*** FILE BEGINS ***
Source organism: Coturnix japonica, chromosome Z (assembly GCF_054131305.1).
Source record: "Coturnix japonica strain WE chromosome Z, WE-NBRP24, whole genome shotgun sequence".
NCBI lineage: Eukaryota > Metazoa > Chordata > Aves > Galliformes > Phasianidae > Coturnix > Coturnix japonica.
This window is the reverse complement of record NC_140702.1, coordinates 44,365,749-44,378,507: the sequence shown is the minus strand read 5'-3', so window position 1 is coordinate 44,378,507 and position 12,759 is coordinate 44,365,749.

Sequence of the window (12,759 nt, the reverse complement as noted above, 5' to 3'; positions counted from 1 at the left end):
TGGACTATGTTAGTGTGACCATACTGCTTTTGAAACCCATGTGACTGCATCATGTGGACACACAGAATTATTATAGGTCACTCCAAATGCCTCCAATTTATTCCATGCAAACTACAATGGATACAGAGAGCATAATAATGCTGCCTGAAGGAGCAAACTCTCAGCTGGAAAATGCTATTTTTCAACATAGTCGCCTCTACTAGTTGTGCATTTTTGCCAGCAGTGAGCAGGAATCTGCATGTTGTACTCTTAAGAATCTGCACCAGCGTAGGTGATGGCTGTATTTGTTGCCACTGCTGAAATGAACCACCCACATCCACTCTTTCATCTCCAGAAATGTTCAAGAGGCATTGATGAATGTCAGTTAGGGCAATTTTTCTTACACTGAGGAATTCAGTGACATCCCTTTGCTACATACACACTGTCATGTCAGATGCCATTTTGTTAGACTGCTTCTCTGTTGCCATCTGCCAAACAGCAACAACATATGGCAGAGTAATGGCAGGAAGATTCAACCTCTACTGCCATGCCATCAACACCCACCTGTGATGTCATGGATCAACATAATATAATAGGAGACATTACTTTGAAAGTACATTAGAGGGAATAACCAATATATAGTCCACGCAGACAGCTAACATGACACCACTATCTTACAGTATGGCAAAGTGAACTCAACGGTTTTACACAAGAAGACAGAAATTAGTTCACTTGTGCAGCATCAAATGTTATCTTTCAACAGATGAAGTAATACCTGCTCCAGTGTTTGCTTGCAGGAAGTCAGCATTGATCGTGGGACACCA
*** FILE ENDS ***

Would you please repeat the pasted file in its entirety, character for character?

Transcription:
Source organism: Coturnix japonica, chromosome Z (assembly GCF_054131305.1).
Source record: "Coturnix japonica strain WE chromosome Z, WE-NBRP24, whole genome shotgun sequence".
NCBI lineage: Eukaryota > Metazoa > Chordata > Aves > Galliformes > Phasianidae > Coturnix > Coturnix japonica.
This window is the reverse complement of record NC_140702.1, coordinates 44,365,749-44,378,507: the sequence shown is the minus strand read 5'-3', so window position 1 is coordinate 44,378,507 and position 12,759 is coordinate 44,365,749.

Sequence of the window (12,759 nt, the reverse complement as noted above, 5' to 3'; positions counted from 1 at the left end):
TGGACTATGTTAGTGTGACCATACTGCTTTTGAAACCCATGTGACTGCATCATGTGGACACACAGAATTATTATAGGTCACTCCAAATGCCTCCAATTTATTCCATGCAAACTACAATGGATACAGAGAGCATAATAATGCTGCCTGAAGGAGCAAACTCTCAGCTGGAAAATGCTATTTTTCAACATAGTCGCCTCTACTAGTTGTGCATTTTTGCCAGCAGTGAGCAGGAATCTGCATGTTGTACTCTTAAGAATCTGCACCAGCGTAGGTGATGGCTGTATTTGTTGCCACTGCTGAAATGAACCACCCACATCCACTCTTTCATCTCCAGAAATGTTCAAGAGGCATTGATGAATGTCAGTTAGGGCAATTTTTCTTACACTGAGGAATTCAGTGACATCCCTTTGCTACATACACACTGTCATGTCAGATGCCATTTTGTTAGACTGCTTCTCTGTTGCCATCTGCCAAACAGCAACAACATATGGCAGAGTAATGGCAGGAAGATTCAACCTCTACTGCCATGCCATCAACACCCACCTGTGATGTCATGGATCAACATAATATAATAGGAGACATTACTTTGAAAGTACATTAGAGGGAATAACCAATATATAGTCCACGCAGACAGCTAACATGACACCACTATCTTACAGTATGGCAAAGTGAACTCAACGGTTTTACACAAGAAGACAGAAATTAGTTCACTTGTGCAGCATCAAATGTTATCTTTCAACAGATGAAGTAATACCTGCTCCAGTGTTTGCTTGCAGGAAGTCAGCATTGATCGTGGGACACCA